Real calmness should be found in activity itself.
zen mind, beginners mind
I have been working on integrating my mindfulness meditation into my active day, into my life. It is very good for me to make the time to meditate, to set that time aside to be silent and still; to breathe and be with my thoughts.
But one thing that i have learned is that this calmness, this still point, this serenity needs to be brought into my daily activities. My first conscious encounters with this were during my time with the Wet Mountain Sangha, a group of Zen Buddhists who met once or twice a week to meditate. At the Wet Mountain Sangha there was sitting meditation, chanting, reading of inspirational works and discussions, even a book study group.
But what i enjoyed most beyond the sitting was the walking meditation. It was this small integration of an activity between twenty minute sitting periods where i learned to carry the stillness, the mindfulness into an activity.
Years later i am still working on integrating the serenity i achieve in my sitting meditation into my daily activities. This helps a lot with anxieties which arise in the mind.
Often when doing something, performing a task or duty, we expect an immediate result. I know myself fairly well these days and i know that i am someone who enjoys a sense of closure, a sense of accomplishment. I do not like jobs with no end in sight necessarily, i prefer work where when i am done working something is repaired or finished, created, healed or resolved. However, like mindfulness, some things in life are never finished, they are a process or a practice.
Some things are obvious, like eating or sleeping. Or, take the brushing of your teeth, once they are brushed, they must be brushed again soon and regularly.
But then there are other things which simply must be done and no immediate result is in sight, things which take patience. As a gardener i know that this is the case with growing vegetables. I can plant a seed, but its growth to maturity must be monitored and it must be cared for and its needs attended to. In this way, gardening is a long process, a continual flow which even continues into the winter with cover crops, and is extended to mulching and composting, the slow activities of worms and chickens as they contribute to the rich fertility of the soil.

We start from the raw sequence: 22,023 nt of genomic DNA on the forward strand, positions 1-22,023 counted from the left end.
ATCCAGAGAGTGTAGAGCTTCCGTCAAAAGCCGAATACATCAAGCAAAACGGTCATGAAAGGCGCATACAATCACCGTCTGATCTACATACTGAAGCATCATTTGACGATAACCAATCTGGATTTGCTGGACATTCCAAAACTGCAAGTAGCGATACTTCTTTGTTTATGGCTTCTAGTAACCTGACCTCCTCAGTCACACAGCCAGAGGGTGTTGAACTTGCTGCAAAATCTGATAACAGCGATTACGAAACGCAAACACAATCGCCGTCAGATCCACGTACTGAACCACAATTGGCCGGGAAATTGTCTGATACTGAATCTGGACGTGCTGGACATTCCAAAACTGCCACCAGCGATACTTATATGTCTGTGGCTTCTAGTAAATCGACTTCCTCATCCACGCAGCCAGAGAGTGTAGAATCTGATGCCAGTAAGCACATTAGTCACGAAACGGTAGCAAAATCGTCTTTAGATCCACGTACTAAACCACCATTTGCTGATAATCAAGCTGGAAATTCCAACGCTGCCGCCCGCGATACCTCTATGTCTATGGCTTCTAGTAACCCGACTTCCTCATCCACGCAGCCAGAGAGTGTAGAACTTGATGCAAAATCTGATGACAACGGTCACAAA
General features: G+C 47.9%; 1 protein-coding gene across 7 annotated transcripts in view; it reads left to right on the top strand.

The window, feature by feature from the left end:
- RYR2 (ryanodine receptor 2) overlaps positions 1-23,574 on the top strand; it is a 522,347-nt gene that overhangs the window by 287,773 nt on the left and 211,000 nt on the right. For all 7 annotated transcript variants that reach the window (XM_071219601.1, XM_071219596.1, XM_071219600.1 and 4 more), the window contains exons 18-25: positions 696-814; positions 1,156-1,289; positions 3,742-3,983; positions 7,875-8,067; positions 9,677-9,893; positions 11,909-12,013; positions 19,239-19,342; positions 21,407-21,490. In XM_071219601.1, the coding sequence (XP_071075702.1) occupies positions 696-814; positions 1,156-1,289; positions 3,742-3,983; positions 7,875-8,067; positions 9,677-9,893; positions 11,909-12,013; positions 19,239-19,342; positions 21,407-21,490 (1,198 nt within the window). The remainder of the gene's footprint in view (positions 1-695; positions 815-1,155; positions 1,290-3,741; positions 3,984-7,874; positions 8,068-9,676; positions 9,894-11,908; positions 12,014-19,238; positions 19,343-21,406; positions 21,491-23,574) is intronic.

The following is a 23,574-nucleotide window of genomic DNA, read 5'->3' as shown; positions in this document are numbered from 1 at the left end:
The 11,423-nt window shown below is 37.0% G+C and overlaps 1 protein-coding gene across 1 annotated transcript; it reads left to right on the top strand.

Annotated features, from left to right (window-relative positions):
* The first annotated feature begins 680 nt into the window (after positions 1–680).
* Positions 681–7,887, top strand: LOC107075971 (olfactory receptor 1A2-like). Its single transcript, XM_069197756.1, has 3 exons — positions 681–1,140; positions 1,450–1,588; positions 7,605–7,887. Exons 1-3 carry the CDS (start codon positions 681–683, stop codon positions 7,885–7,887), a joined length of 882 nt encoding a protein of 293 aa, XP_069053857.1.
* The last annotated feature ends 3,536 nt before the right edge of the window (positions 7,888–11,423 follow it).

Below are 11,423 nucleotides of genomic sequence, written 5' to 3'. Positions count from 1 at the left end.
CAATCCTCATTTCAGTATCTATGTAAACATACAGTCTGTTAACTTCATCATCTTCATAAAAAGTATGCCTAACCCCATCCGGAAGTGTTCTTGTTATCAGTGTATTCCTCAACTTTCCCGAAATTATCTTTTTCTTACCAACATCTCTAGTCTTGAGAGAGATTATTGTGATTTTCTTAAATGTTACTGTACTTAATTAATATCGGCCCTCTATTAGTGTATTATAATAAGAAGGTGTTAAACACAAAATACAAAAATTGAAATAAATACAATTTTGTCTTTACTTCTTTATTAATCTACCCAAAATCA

Something i have struggled with for years is financial gain; the work to acquire money in a timely fashion. I have learned to slowly loosen this ideas grip on my emotional well being. When i was doing a lot of landscaping jobs, often the work would be completed for weeks before i ever saw payment. At times i felt that i was just working and not getting paid because of the time between the two events, and i often found this frustrating. I have come to see that my daily work, no matter what it is i need to do that day is all part of the flow of the abundance in my life.
David Skul, a friend and mentor of mine, refers to this as "tending the flow." I love that phrase, "tending the flow." I find that it comes to mind often when i begin to worry about the amount of work or time i am putting into a piece of jewelry or the writing of an article or a piece for my blog. Worries about "wasting time" arise but when i answer that thought with faith that abundance is on the way and give it room and time to grow and fruit in its own time, i realize that i am simply tending the flow.
It is much like gardening. I may go out, pull weeds, and water my garden, but there may not be any tomatoes that day.
I feed my chickens everyday whether they give me an egg or not. I am simply tending the flow. I am simply living and going about the business of life. I am being alive, doing what i have chosen to do in my life.
I recently ran across a quote by Nelson Henderson printed on a box of tea. It is a quote which added another dimension or level to my idea of tending the flow. It deepened the idea, or rather, it deepened my understanding of the flow i am tending.
is to plant trees,
under whose shade
you do not expect to sit."